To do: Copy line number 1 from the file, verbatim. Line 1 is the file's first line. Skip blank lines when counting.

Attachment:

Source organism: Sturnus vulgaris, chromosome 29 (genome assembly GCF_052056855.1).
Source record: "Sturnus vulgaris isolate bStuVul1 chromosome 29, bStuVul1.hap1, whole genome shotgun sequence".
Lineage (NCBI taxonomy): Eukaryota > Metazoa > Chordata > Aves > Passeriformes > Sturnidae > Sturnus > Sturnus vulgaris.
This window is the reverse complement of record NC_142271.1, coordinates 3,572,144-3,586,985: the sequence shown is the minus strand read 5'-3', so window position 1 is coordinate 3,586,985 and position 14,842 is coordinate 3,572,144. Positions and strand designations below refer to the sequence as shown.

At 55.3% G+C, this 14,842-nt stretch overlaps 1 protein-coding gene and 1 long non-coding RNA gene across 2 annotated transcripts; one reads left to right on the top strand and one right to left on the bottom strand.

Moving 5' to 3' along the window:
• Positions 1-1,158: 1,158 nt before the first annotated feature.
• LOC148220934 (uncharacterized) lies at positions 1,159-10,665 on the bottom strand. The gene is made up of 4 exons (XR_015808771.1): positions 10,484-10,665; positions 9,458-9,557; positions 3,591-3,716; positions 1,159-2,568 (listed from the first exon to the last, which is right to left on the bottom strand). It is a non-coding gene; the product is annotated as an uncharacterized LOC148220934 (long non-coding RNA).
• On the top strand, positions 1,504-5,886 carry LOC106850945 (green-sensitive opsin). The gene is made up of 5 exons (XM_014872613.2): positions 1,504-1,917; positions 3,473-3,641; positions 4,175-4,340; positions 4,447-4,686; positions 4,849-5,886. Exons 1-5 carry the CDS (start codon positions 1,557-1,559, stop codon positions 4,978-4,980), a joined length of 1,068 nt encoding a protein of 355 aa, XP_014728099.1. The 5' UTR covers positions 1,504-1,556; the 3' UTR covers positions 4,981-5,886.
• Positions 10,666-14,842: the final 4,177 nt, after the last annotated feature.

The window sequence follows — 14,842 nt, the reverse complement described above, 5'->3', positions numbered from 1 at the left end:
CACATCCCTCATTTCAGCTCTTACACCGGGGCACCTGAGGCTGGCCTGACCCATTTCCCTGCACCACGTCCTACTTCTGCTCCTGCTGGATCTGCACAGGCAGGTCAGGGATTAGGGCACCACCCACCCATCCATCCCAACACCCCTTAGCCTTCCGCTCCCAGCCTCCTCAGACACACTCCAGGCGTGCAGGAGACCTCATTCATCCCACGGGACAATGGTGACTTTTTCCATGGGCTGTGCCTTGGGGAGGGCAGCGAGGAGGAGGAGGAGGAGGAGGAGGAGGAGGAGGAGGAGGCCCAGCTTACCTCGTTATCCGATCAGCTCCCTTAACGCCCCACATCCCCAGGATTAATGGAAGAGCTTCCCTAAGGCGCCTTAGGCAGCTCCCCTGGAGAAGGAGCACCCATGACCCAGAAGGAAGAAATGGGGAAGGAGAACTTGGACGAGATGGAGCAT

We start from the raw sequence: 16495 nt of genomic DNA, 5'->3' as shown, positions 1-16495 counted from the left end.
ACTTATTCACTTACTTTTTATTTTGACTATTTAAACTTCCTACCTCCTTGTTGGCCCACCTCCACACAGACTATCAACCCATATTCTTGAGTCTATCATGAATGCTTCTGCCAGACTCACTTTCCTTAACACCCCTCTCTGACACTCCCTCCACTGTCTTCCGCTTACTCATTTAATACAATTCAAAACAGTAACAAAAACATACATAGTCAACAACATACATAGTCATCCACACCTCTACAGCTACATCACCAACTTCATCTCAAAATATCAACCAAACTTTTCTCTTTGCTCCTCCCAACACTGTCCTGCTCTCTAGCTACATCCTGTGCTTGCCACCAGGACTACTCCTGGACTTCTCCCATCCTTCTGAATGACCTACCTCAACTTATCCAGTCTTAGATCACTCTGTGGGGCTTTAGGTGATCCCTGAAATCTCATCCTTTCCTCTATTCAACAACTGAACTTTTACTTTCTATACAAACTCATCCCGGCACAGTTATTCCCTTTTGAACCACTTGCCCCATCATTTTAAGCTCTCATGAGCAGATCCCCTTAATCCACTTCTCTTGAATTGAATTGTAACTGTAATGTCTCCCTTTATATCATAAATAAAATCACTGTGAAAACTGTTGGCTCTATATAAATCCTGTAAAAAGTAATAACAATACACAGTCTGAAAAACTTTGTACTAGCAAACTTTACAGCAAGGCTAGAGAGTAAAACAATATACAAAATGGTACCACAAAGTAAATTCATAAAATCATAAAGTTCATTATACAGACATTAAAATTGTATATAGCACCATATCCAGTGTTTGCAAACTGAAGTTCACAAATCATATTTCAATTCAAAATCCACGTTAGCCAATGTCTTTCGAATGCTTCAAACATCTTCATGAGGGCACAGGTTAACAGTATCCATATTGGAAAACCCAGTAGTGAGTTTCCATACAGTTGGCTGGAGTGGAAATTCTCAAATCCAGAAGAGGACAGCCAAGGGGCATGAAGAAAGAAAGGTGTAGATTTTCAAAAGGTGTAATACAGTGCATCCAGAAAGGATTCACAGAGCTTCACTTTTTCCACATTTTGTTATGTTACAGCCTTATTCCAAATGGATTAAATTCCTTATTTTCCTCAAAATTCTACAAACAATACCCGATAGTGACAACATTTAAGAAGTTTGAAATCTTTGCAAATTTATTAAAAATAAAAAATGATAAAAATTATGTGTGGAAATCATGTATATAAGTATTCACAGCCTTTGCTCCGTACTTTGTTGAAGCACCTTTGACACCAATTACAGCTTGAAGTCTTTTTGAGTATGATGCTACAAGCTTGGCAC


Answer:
Source organism: Sturnus vulgaris, chromosome 29 (genome assembly GCF_052056855.1).